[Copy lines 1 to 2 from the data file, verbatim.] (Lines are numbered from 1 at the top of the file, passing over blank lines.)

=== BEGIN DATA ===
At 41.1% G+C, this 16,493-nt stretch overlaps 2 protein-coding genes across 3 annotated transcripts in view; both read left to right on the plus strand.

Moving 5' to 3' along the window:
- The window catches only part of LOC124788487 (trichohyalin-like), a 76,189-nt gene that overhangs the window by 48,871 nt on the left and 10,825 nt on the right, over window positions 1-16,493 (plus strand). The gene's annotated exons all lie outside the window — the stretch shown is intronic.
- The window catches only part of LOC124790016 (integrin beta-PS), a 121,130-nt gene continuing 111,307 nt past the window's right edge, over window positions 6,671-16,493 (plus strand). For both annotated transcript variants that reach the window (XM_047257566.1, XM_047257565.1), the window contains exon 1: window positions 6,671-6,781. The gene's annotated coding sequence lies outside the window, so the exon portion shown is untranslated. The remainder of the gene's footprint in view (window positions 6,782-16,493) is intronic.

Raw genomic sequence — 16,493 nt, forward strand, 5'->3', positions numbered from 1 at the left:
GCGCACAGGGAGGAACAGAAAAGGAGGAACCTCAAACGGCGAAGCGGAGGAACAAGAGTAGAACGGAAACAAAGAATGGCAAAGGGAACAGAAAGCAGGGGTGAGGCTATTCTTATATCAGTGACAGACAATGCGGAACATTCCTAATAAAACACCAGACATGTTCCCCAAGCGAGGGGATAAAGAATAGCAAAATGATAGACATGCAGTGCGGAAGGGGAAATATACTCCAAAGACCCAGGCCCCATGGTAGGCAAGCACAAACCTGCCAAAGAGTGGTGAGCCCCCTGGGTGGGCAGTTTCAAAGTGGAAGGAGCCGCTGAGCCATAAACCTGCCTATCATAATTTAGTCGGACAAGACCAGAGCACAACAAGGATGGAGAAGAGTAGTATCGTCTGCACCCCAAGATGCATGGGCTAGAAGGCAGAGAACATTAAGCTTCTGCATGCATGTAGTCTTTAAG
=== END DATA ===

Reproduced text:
At 41.1% G+C, this 16,493-nt stretch overlaps 2 protein-coding genes across 3 annotated transcripts in view; both read left to right on the plus strand.

Moving 5' to 3' along the window: